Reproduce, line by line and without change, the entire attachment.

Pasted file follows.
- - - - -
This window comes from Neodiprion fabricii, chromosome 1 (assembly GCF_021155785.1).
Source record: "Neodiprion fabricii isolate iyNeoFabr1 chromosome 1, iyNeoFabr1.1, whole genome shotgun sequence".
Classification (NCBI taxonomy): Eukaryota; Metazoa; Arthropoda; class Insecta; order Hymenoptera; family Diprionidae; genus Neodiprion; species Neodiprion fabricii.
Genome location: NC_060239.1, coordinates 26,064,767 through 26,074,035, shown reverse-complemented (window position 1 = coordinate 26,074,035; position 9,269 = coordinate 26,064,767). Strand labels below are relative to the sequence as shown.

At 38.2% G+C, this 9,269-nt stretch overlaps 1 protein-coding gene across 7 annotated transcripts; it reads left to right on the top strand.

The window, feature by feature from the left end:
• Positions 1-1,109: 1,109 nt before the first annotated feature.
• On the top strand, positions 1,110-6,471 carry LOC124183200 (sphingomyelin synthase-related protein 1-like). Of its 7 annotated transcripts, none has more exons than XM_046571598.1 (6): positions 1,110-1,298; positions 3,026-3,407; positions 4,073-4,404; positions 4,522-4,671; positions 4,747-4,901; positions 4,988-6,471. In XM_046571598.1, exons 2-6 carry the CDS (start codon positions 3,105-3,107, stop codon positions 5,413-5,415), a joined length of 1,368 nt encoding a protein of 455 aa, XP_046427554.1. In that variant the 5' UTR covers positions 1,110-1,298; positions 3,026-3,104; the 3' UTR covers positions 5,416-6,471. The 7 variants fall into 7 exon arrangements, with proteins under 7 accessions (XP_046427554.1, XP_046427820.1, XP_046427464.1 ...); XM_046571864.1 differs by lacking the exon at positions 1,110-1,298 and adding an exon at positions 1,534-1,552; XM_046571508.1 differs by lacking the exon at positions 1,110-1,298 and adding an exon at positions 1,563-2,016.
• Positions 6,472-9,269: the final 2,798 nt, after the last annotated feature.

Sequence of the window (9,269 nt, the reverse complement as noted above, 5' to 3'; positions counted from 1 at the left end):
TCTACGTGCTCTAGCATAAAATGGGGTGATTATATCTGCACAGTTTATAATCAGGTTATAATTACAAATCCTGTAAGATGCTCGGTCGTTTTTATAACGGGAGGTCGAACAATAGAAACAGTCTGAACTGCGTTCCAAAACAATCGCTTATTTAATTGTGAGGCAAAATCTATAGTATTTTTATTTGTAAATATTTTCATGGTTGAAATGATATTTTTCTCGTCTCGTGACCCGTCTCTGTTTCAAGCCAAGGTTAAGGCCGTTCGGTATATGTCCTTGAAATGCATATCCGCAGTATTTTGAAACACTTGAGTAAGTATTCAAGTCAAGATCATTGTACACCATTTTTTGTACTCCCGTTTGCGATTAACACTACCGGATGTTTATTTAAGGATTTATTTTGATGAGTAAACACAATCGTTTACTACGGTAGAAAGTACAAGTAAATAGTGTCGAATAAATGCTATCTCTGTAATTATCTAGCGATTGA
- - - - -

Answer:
This window comes from Neodiprion fabricii, chromosome 1 (assembly GCF_021155785.1).
Source record: "Neodiprion fabricii isolate iyNeoFabr1 chromosome 1, iyNeoFabr1.1, whole genome shotgun sequence".
Classification (NCBI taxonomy): Eukaryota; Metazoa; Arthropoda; class Insecta; order Hymenoptera; family Diprionidae; genus Neodiprion; species Neodiprion fabricii.
Genome location: NC_060239.1, coordinates 26,064,767 through 26,074,035, shown reverse-complemented (window position 1 = coordinate 26,074,035; position 9,269 = coordinate 26,064,767). Strand labels below are relative to the sequence as shown.

At 38.2% G+C, this 9,269-nt stretch overlaps 1 protein-coding gene across 7 annotated transcripts; it reads left to right on the top strand.

The window, feature by feature from the left end:
• Positions 1-1,109: 1,109 nt before the first annotated feature.
• On the top strand, positions 1,110-6,471 carry LOC124183200 (sphingomyelin synthase-related protein 1-like). Of its 7 annotated transcripts, none has more exons than XM_046571598.1 (6): positions 1,110-1,298; positions 3,026-3,407; positions 4,073-4,404; positions 4,522-4,671; positions 4,747-4,901; positions 4,988-6,471. In XM_046571598.1, exons 2-6 carry the CDS (start codon positions 3,105-3,107, stop codon positions 5,413-5,415), a joined length of 1,368 nt encoding a protein of 455 aa, XP_046427554.1. In that variant the 5' UTR covers positions 1,110-1,298; positions 3,026-3,104; the 3' UTR covers positions 5,416-6,471. The 7 variants fall into 7 exon arrangements, with proteins under 7 accessions (XP_046427554.1, XP_046427820.1, XP_046427464.1 ...); XM_046571864.1 differs by lacking the exon at positions 1,110-1,298 and adding an exon at positions 1,534-1,552; XM_046571508.1 differs by lacking the exon at positions 1,110-1,298 and adding an exon at positions 1,563-2,016.
• Positions 6,472-9,269: the final 2,798 nt, after the last annotated feature.

Sequence of the window (9,269 nt, the reverse complement as noted above, 5' to 3'; positions counted from 1 at the left end):
TCTACGTGCTCTAGCATAAAATGGGGTGATTATATCTGCACAGTTTATAATCAGGTTATAATTACAAATCCTGTAAGATGCTCGGTCGTTTTTATAACGGGAGGTCGAACAATAGAAACAGTCTGAACTGCGTTCCAAAACAATCGCTTATTTAATTGTGAGGCAAAATCTATAGTATTTTTATTTGTAAATATTTTCATGGTTGAAATGATATTTTTCTCGTCTCGTGACCCGTCTCTGTTTCAAGCCAAGGTTAAGGCCGTTCGGTATATGTCCTTGAAATGCATATCCGCAGTATTTTGAAACACTTGAGTAAGTATTCAAGTCAAGATCATTGTACACCATTTTTTGTACTCCCGTTTGCGATTAACACTACCGGATGTTTATTTAAGGATTTATTTTGATGAGTAAACACAATCGTTTACTACGGTAGAAAGTACAAGTAAATAGTGTCGAATAAATGCTATCTCTGTAATTATCTAGCGATTGA